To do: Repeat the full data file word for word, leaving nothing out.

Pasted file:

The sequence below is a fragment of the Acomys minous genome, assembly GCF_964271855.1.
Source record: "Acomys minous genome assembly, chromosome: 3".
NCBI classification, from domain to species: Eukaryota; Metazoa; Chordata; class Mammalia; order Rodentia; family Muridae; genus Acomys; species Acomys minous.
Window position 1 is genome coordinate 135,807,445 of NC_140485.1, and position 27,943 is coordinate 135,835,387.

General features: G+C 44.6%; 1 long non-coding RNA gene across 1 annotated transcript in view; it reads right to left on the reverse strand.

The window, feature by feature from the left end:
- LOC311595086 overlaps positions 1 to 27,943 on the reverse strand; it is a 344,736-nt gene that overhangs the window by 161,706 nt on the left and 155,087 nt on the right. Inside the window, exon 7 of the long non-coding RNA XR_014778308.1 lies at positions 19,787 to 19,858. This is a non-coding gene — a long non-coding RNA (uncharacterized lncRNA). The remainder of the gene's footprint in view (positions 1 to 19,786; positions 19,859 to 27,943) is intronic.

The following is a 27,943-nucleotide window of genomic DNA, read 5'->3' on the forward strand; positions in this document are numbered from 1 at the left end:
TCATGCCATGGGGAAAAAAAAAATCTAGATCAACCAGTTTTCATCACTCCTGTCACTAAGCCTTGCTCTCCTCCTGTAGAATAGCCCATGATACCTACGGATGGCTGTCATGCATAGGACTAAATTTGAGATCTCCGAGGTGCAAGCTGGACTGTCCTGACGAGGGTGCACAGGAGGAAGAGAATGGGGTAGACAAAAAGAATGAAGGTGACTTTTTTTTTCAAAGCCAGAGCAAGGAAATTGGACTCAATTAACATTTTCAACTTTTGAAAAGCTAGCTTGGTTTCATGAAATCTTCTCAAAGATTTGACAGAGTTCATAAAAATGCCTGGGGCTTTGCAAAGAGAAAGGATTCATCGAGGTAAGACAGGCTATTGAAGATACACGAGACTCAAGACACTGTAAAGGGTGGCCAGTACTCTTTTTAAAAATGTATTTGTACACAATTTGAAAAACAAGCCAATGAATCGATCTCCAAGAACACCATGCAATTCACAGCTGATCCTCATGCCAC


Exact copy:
The sequence below is a fragment of the Acomys minous genome, assembly GCF_964271855.1.
Source record: "Acomys minous genome assembly, chromosome: 3".
NCBI classification, from domain to species: Eukaryota; Metazoa; Chordata; class Mammalia; order Rodentia; family Muridae; genus Acomys; species Acomys minous.
Window position 1 is genome coordinate 135,807,445 of NC_140485.1, and position 27,943 is coordinate 135,835,387.

General features: G+C 44.6%; 1 long non-coding RNA gene across 1 annotated transcript in view; it reads right to left on the reverse strand.

The window, feature by feature from the left end:
- LOC311595086 overlaps positions 1 to 27,943 on the reverse strand; it is a 344,736-nt gene that overhangs the window by 161,706 nt on the left and 155,087 nt on the right. Inside the window, exon 7 of the long non-coding RNA XR_014778308.1 lies at positions 19,787 to 19,858. This is a non-coding gene — a long non-coding RNA (uncharacterized lncRNA). The remainder of the gene's footprint in view (positions 1 to 19,786; positions 19,859 to 27,943) is intronic.

The following is a 27,943-nucleotide window of genomic DNA, read 5'->3' on the forward strand; positions in this document are numbered from 1 at the left end:
TCATGCCATGGGGAAAAAAAAAATCTAGATCAACCAGTTTTCATCACTCCTGTCACTAAGCCTTGCTCTCCTCCTGTAGAATAGCCCATGATACCTACGGATGGCTGTCATGCATAGGACTAAATTTGAGATCTCCGAGGTGCAAGCTGGACTGTCCTGACGAGGGTGCACAGGAGGAAGAGAATGGGGTAGACAAAAAGAATGAAGGTGACTTTTTTTTTCAAAGCCAGAGCAAGGAAATTGGACTCAATTAACATTTTCAACTTTTGAAAAGCTAGCTTGGTTTCATGAAATCTTCTCAAAGATTTGACAGAGTTCATAAAAATGCCTGGGGCTTTGCAAAGAGAAAGGATTCATCGAGGTAAGACAGGCTATTGAAGATACACGAGACTCAAGACACTGTAAAGGGTGGCCAGTACTCTTTTTAAAAATGTATTTGTACACAATTTGAAAAACAAGCCAATGAATCGATCTCCAAGAACACCATGCAATTCACAGCTGATCCTCATGCCAC